I’m sure you’ve heard of this TV show.
It’s called The Batchelor.
And what’s this show all about?
Trying to find “the one.”
On this show, an eligible guy gets to date himself about 30 girls to “find her.” He goes out on dates with each of them and yes, sometimes the two of them even “get it on.”
But this season threw everybody for a curve.
“How did it do that?” you ask me.
When it came down to the final choice?
The Batchelor decided he was in love with THREE of them.
As he confirms this to the interviewers?
All the girls in the audience gasp with incomprehension.
How could he do this?
Doesn’t he understand?
When he’s asked what it was like to tell all three girls, he said, “It just seemed like the right thing to do, because I had these feelings. I go back and forth with wondering if I should try to explain, that you can fall in love with multiple people.”
He continues, “I never believed that you could.”
“When I walked into it I said, ‘I’m not going to.'”
“It’s not possible. There’s no way,”
“That’s a trap. It’s a bad path to go down.”
He concluded, “But then it happened.”
And just like I told you in Part 1, he says he was falling for each of them for different reasons. “I just felt at those moments I should tell them, because they had told me.”
Of course the male interviewer?
He tries to recover the “impossibility.”
“But is there one? I mean I’m in love with each of you but…”
“I love you a little bit more than I love you and you.”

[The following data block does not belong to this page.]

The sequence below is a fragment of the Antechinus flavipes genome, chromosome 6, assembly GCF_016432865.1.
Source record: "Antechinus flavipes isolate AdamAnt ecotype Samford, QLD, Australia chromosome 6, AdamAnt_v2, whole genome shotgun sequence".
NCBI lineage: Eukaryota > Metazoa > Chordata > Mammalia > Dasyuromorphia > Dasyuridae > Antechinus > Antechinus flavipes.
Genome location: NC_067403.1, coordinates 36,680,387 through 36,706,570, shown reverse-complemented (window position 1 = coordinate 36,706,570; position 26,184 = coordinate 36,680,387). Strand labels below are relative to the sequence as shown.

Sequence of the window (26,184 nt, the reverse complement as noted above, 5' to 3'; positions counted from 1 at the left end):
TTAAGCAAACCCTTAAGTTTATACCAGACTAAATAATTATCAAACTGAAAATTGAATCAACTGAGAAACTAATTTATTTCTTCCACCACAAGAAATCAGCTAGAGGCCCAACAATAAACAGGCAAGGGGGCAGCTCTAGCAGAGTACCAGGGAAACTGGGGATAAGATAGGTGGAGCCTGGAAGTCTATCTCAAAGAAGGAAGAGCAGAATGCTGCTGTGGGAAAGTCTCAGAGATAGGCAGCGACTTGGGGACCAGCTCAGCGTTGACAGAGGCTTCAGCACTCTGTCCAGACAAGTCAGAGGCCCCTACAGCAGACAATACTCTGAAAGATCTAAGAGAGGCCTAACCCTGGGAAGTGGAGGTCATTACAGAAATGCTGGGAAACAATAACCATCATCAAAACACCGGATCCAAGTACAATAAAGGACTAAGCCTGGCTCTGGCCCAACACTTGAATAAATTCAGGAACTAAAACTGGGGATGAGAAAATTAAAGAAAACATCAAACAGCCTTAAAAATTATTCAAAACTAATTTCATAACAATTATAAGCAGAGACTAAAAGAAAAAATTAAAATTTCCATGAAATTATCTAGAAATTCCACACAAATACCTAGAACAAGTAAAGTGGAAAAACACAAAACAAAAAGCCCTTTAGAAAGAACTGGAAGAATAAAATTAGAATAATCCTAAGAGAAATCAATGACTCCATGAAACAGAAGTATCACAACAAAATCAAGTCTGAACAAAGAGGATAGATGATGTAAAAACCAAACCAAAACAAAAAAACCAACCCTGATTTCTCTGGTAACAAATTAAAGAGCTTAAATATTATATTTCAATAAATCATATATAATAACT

“Is there a degree of that love…a difference to when you say it?”
Clearly what has to be done here, is to preserve the monogamy narrative. Surely it can’t be possible to TRULY love each of these girls in her own way, so that there is no reason to pick “the one?”
“Yeah I was falling ‘harder’ for some of the women,” the Batchelor added.
But then qualified this by saying, “If you want to say that.”
“But I also felt with every conversation, that could change.”
“I loved them for different reasons.”
Even our protagonist can’t quite bring himself to resist the monogamy paradigm’s pressure. “Maybe with this next conversation, I end up realizing I’m better with this person.”
“Very confusing,” the female interviewer finishes with.
But is it really that confusing?
Every person you fall in love with is unique and special.
Why should it surprise you that you can love every one.
How about you? Can you really say that you’ve never found yourself loving more than one person, and if you have, then why on earth should you not just accept that and act on it as well?
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